Muskoka Market Update – October 2023
October saw a strange split in trends. While the sales of non-waterfront residential properties are steadily declining, there’s a contrasting increase in the sales of waterfront homes. This period has also seen a remarkable rise in new listings, which has caused overall property inventories to slightly exceed the usual averages. This is particularly notable in the waterfront segment, where there seems to be either a gradual market recovery or a decrease in the rate of decline. Matthew Lidbetter, President of the Lakelands Association of REALTORS, remarked, ‘As the colder months approach, it might be challenging to identify clear trends in this market sector, but we plan to monitor it closely and revisit our analysis in the early spring’.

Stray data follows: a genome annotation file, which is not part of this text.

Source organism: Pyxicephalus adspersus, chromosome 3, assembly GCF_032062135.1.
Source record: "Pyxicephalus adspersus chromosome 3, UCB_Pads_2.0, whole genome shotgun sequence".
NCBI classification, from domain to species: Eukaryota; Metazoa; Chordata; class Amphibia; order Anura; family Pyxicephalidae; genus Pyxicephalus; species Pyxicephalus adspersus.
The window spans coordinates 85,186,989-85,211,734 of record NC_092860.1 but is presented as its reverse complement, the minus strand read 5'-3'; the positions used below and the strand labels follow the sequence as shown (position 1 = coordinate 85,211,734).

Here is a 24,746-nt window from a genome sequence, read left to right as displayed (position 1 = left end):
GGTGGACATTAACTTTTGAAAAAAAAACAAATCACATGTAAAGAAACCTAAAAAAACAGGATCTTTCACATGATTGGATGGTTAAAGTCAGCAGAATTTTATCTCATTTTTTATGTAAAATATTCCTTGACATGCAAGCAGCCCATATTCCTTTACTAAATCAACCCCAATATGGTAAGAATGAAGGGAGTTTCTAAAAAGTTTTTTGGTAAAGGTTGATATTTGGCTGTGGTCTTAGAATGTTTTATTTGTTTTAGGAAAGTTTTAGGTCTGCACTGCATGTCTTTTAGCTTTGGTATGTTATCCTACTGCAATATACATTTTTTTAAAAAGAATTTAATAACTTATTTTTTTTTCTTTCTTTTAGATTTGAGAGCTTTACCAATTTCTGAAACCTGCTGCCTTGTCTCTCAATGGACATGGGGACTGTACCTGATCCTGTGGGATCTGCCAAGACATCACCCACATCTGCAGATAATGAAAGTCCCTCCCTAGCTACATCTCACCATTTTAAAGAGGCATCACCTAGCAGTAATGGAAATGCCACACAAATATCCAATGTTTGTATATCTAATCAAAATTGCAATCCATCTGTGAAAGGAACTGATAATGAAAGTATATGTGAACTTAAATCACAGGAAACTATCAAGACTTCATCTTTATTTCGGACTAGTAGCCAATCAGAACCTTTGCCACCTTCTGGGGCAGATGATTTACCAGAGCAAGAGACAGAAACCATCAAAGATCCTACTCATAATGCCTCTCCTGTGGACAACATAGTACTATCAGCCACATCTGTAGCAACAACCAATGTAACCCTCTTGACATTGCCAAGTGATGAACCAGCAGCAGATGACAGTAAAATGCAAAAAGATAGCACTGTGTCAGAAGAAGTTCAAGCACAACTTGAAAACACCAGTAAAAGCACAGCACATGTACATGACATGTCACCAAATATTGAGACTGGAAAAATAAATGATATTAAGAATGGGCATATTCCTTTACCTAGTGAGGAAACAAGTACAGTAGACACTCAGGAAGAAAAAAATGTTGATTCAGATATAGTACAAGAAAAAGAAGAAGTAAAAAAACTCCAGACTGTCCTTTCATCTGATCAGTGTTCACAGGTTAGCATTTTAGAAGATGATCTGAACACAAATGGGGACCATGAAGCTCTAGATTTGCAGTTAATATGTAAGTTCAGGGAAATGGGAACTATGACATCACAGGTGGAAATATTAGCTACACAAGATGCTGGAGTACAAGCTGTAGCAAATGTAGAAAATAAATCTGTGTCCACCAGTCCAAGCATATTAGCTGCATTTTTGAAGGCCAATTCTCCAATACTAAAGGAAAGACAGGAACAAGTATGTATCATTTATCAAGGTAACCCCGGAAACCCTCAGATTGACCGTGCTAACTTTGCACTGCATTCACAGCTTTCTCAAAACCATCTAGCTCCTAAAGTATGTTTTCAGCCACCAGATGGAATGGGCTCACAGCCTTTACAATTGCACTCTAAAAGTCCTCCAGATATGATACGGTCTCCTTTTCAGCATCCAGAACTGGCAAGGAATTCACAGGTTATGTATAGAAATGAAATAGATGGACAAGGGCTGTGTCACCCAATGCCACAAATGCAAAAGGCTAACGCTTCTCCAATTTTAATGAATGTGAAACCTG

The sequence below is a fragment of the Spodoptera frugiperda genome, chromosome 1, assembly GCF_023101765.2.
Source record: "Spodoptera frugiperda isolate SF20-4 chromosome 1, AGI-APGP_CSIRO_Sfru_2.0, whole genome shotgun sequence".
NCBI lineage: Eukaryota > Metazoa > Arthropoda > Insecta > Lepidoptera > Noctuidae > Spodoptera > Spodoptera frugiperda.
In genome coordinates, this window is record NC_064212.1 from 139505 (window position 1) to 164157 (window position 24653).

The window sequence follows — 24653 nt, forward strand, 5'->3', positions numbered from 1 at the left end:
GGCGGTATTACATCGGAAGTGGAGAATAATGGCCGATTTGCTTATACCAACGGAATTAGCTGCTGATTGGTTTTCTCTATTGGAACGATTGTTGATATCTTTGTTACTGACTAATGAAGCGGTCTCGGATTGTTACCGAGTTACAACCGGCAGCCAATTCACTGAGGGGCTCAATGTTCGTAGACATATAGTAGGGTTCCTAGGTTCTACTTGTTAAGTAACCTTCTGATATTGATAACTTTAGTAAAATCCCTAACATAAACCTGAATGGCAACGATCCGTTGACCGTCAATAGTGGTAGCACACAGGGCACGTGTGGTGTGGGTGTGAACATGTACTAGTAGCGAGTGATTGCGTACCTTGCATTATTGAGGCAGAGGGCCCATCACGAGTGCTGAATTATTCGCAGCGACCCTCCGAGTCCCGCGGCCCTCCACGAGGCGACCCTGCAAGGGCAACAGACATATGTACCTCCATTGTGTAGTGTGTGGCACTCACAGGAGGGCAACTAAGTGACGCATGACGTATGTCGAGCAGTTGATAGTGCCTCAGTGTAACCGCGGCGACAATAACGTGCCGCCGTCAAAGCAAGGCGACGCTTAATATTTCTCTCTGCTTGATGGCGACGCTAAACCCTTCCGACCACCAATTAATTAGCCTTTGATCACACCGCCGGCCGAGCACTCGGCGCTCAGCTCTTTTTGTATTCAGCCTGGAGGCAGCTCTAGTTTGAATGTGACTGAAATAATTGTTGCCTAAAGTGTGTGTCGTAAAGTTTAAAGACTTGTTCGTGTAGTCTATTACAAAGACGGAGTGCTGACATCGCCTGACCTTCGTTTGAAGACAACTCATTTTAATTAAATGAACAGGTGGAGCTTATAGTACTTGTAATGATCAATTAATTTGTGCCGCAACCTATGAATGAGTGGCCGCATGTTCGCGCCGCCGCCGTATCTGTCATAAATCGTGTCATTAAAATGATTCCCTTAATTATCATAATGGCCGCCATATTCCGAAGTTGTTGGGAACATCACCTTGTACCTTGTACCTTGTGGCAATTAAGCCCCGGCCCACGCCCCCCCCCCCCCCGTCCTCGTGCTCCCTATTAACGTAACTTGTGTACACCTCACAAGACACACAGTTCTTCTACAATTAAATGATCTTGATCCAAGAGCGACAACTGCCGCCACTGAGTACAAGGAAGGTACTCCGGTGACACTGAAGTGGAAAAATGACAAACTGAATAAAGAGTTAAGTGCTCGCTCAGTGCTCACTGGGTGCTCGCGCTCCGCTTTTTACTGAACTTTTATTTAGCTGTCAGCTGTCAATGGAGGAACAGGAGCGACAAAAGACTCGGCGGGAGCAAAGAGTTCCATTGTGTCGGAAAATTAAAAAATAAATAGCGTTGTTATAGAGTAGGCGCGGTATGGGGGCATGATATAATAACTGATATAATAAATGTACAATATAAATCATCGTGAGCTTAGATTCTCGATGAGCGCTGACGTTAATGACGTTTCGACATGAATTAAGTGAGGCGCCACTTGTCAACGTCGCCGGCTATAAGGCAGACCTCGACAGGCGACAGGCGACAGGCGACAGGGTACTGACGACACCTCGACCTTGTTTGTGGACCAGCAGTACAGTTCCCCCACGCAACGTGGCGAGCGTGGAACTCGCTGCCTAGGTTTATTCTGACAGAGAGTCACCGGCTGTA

What do we mean when discussing months of inventory?
Months of inventory is a crucial metric in real estate that helps gauge the balance between supply and demand in a specific housing market. Months of inventory is calculated by dividing the current number of active listings in a market by the average monthly sales over a certain period. The result represents how many months it would take to sell all the available properties at the current sales rate, assuming no new listings are added.
Here’s how it works:
– If the months of inventory is low (e.g., 3 months or less), it generally indicates a seller’s market. In such conditions, there are more buyers than available properties, which often leads to rising prices and sellers having more negotiating power.
– On the other hand, if the months of inventory is high (e.g., 6 months or more), it typically indicates a buyer’s market. In this scenario, there are more properties for sale than there are buyers, which can put downward pressure on prices and give buyers more negotiating power.
– A balanced market usually falls in the range of 4 to 6 months of inventory. It suggests a relatively stable market with a fair balance between supply and demand.